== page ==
But what does generosity look like? When we were developing our values, one of the objections to includling ‘generosity’ was the worry that people might think that it was all about money; that those who didn’t have much might feel excluded, and that it was all about increasing our income. But that couldn’t be further from the truth. We want to be a generous people because it reflects our generous God in whose image we were created. We can express generosity in many ways, before we even think about money. Here are two simple examples:
At the age of 17 I met a woman called Joy. If there was ever a person whose name didn’t fit their character, she was it. She was a very stern looking lady, with a very head-teacher type of character. I remember her well, because she was my Driving Instructor. Aside from here prickly nature, the thing I remember most about Joy is her generosity – which was expressed through encouragement. Even as I was crunching gears, clipping kerbs, brushing hedges (occasionally) and losing focus, she would be persistently encouraging. Of course she would correct me and teach me, she would point out my weaknesses (or as she would put it ‘you really need to work on…’) but she would always give more praise than I felt I deserved, and she would encourage even the slightest improvement. And her generosity with her encouragement helped me to grow in confidence, and to pass my test first time.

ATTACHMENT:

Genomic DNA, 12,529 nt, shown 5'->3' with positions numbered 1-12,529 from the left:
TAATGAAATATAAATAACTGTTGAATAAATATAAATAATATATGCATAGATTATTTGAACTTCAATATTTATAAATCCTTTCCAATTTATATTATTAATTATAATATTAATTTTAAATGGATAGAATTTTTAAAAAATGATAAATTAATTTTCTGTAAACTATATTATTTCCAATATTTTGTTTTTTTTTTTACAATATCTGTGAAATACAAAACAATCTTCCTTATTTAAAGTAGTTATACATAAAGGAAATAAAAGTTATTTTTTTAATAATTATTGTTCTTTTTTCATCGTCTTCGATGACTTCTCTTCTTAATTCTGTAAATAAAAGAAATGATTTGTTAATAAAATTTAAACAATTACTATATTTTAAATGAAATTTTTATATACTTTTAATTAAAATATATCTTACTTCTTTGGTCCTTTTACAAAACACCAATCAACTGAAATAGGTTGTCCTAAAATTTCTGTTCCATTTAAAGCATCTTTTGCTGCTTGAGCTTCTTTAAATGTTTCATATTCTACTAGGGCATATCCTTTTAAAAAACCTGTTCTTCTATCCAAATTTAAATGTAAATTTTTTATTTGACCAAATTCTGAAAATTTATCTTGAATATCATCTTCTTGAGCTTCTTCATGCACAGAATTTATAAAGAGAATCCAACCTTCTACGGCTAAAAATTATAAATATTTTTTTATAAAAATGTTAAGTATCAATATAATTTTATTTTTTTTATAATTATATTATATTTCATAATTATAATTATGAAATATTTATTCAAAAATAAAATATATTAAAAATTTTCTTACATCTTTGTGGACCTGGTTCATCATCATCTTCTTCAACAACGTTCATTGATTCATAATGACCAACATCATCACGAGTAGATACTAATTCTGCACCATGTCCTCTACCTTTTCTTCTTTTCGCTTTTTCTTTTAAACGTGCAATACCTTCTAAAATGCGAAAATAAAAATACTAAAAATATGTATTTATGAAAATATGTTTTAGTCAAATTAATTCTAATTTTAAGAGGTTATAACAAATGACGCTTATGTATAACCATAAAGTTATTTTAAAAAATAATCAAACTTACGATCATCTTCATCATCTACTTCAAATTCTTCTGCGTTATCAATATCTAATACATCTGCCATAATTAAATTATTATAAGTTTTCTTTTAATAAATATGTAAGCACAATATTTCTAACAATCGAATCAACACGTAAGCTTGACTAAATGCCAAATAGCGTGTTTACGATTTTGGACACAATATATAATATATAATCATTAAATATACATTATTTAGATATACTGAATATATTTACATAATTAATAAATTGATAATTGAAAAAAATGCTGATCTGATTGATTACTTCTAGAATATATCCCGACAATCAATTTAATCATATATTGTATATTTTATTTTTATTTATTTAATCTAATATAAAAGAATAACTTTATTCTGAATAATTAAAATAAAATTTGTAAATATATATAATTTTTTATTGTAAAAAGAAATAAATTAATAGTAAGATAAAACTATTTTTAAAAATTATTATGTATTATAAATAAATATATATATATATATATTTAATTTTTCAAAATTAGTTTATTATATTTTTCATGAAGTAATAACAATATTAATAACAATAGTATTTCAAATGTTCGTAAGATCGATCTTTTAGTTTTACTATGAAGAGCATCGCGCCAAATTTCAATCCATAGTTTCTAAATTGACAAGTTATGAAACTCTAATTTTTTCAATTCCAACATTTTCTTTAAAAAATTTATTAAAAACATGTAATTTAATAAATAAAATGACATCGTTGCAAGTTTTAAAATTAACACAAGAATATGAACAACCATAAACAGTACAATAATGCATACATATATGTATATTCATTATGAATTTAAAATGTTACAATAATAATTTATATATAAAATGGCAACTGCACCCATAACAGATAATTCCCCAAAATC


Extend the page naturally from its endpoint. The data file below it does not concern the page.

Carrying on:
I once had the privilege of leading a small group of young people into their town centre to practice generosity. We had been given a some money and told to find ways to bless people. Towards the end of the afternoon, having blessed people in a number of different an unexpected ways, with mixed results, as we walked back through town to our meeting point we noticed someone sleeping rough on the street. We all sensed God challenge us that this was another opportunity to be generous. So we counted the little money we had left and decided we could afford a burger or a coffee from McDonalds. We approached the rough sleeper and said we’d like to bless him but that we only had enough for a coffee or a burger, so we asked what he needed most. His reply practically knocked us off our feet, and I can still remember what he said: ‘the thing I have needed most and longed for is just to be noticed & acknowledged‘. We stood in silence for what felt like minutes as we thought about what he’d said, then in an attempt to break the awkward silence someone asked again ‘what would you like?’. Again his response surprised us. ‘Would you just sit and talk to me?’ We sat on the cold, wet floor alongside him and chatted for 20 minutes as he told us his name (Mark), how he’d ended up on the street, that he was beginning to reconcile with his family, and that the next day he had a place in a hostel which was a step toward supported living accommodation. He gladly accepted our offer to pray for him, then after smiles and hugs, we left with our loose change still in our pockets, but our hearts full to bursting. Mark said we’d been really generous with our time and our company, but we were the ones who’d been blessed beyond measure.